Gay Activists Upset By Nats Vendor Policy (Washington City Paper) 10/18/07
Gays, trans left out of Nationals' anti-bias policy (Washington Blade) 10/19/07
Fighting for Equal Rights Since 1971
P. O. Box 75265
Washington, D.C. 20013
Sunday, October 21, 2007
GLAA aids effort to expand Nationals non-discrimination policy
On September 26, longtime local activist Philip Pannell wrote to Gregory McCarthy, community affairs officer for the Washington Nationals and previously a top policy advisor to former Mayor Anthony Williams, following up on a conversation he had had with McCarthy the previous week. Pannell noted that the anti-discrimination policy that the Nationals had disseminated as part of the Vendor Procurement Program did not include sexual orientation. He urged the Nationals to revise their policy and asked “representatives of the Washington Nationals to have a meeting with DC LGBT leaders and activists apropos the team’s relationship to that community.”
Pannell copied GLAA Vice President Rick Rosendall on that email. McCarthy replied to Pannell and Rosendall that he would forward the request to the team’s new general counsel, and requested “a little more time” to allow the counsel to catch up on a work backload and to familiarize himself with D.C. Code.
Rosendall promptly echoed Pannell’s concerns with the following message to McCarthy:
“Thank you for your response to Philip. As I know I don't have to point out to you, GLAA very much shares his concerns. While I agree that one gay night a year is not enough, having the Gay Men's Chorus sing the national anthem and Cornelius Baker throw out the first pitch are grace notes that suggest someone in the organization gets it. Especially considering that the gay club zone was razed to make room for the new stadium, it will be important for the team's owners to show the right hometown spirit by establishing not only a non-discrimination policy that tracks all the categories in the D.C. Human Rights Act, but also provide domestic partner benefits for their employees on par with those for married couples. To be sure, DCHRA is the law and thus applies one way or the other, but going beyond compliance to fully embrace the spirit of the law will help show that the Nats are fully part of our city's community.
“We understand that the team’s general counsel has a backlog to deal with and needs to familiarize himself with D.C. Code. We are eager to be of any help we can in the months ahead, and look forward to opening day next spring.”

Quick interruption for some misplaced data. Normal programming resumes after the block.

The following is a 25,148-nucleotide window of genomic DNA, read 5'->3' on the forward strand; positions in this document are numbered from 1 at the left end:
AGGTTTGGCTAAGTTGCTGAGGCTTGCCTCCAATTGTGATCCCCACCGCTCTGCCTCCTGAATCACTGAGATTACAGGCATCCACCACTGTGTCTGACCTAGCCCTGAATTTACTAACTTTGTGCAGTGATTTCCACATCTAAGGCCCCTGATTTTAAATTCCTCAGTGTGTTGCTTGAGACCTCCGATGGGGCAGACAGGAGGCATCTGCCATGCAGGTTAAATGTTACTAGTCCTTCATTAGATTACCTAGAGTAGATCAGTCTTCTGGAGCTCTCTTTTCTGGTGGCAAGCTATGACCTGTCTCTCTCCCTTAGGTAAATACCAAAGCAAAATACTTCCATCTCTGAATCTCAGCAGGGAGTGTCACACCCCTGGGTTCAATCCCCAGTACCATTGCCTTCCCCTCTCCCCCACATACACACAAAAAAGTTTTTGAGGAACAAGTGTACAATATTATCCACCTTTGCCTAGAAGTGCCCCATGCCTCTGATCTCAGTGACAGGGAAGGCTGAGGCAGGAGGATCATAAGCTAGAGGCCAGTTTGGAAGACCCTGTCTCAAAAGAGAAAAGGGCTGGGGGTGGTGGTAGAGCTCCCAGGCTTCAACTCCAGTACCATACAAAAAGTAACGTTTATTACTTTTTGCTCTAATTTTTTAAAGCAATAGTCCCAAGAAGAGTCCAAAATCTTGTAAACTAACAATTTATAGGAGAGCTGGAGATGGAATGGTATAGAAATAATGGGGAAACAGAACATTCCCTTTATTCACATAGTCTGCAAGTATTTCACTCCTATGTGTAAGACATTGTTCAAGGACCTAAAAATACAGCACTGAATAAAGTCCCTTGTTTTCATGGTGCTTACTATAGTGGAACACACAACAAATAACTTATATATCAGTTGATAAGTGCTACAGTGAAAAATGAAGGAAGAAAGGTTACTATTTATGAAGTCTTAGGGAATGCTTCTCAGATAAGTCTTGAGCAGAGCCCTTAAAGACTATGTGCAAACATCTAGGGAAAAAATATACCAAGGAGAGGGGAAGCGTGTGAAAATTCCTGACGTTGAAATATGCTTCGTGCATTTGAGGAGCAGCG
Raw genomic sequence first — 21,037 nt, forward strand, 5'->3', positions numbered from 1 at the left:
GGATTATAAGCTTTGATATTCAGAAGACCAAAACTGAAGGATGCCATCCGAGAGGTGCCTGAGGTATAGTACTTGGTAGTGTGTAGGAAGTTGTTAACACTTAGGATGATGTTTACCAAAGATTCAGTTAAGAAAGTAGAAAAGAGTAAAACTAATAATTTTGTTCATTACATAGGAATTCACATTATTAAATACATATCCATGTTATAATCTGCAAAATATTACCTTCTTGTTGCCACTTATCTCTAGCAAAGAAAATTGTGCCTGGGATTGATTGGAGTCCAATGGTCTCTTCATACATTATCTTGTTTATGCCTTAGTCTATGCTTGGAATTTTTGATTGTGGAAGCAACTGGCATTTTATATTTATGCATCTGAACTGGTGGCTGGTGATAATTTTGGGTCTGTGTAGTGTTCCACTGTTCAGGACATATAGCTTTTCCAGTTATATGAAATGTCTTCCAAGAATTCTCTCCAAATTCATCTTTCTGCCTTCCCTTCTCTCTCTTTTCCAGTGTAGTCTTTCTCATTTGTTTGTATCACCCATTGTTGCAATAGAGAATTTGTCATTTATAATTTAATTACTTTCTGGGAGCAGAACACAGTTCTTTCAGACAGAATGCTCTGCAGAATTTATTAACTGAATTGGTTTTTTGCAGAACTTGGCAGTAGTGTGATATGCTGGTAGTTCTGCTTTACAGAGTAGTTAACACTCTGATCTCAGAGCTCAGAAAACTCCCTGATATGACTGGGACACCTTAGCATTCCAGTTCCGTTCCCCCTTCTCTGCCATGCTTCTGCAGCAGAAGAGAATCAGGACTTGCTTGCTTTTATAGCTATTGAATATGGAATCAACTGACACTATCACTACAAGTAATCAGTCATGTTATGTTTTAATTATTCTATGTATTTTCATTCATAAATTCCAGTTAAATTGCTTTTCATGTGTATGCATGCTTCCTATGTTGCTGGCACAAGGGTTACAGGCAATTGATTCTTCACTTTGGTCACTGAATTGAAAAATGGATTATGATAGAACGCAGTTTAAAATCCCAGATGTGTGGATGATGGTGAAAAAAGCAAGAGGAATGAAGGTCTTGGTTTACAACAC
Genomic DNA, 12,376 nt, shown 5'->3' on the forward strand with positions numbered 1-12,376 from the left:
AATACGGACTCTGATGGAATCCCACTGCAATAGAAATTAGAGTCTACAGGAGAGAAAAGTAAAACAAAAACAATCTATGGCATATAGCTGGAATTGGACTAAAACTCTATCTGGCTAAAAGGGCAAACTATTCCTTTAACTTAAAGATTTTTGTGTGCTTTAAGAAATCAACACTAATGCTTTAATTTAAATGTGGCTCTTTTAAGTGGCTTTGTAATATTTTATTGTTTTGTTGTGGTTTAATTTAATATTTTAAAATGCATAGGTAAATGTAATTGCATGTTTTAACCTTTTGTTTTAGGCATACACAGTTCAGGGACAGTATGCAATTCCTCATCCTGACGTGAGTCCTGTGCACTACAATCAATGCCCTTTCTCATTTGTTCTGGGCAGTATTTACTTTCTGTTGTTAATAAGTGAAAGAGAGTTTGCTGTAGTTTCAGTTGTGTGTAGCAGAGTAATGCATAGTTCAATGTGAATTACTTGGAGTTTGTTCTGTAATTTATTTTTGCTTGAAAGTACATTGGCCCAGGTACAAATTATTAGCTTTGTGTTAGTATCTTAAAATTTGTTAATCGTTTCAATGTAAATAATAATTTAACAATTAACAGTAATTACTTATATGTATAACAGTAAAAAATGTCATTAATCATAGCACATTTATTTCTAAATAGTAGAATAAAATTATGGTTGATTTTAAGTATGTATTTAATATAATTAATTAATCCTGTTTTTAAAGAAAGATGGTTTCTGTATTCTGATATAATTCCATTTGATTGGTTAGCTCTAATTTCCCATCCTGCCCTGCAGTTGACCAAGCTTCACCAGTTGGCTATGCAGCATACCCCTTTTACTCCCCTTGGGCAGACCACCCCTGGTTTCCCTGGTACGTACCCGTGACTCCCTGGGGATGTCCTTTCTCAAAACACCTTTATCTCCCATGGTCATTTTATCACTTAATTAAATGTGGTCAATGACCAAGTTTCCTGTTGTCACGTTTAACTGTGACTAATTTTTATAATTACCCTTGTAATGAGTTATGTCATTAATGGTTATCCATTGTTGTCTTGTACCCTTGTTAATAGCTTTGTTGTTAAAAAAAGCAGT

Pannell sent McCarthy a follow-up message on Oct. 9 in which he stated, “My concern is still exigent. The Washington Nationals vendor procurement program is being disseminated throughout the city with an anti-discrimination policy that is incongruous with the DC Human Rights Law. This is extremely troubling and, in my opinion, the printed materials with what you claim is the incomplete anti-discrimination policy should not continue to be circulated. Although I feel that you are sincere in your human rights concerns, I am perplexed at how this incomplete anti-discrimination policy made it into print in the first place.”
Rosendall again reinforced Pannell, and sent McCarthy the statement of intent from DCHRA, which provides the whole list:
D.C. Human Rights Act
Subchapter 1. General Provisions
§ 2-1401.01. Intent of Council.
It is the intent of the Council of the District of Columbia, in enacting this chapter, to secure an end in the District of Columbia to discrimination for any reason other than that of individual merit, including, but not limited to, discrimination by reason of race, color, religion, national origin, sex, age, marital status, personal appearance, sexual orientation, gender identity or expression, familial status, family responsibilities, matriculation, political affiliation, genetic information, disability, source of income, status as a victim of an intrafamily offense, and place of residence or business.
A few weeks later, with no sign that the Nationals had taken action, Pannell went to the press. At its meeting on Oct. 15, the Gertrude Stein Democratic Club discussed the matter with At-Large D.C. Councilmember Kwame R. Brown, who promptly contacted the Nationals. Brown issued a news release on Oct. 18 stating: “Today, At-Large Councilmember Kwame R. Brown announced an agreement with the Washington Nationals to clarify its Vendor Procurement Program non-discrimination policy to assure that it adheres to the more specific rules of the DC Human Rights Act (HRA). He called on Major League Baseball to follow the Nationals’ lead and adopt the anti-discrimination policies of the HRA as well.”
At its Oct. 15 meeting, the Stein Club passed a resolution calling on the Nationals to revise the team’s non-discrimination policy to bring it in line with DCHRA. They followed up with a letter to Nationals President Stan Kasten urging the Nationals to revise their policy and distribute it to the public. Stein also praised Pannell for his advocacy on the issue and thanked Councilmember Brown. GLAA seconds both sentiments.
We are still waiting to see a revised policy statement from the Nationals.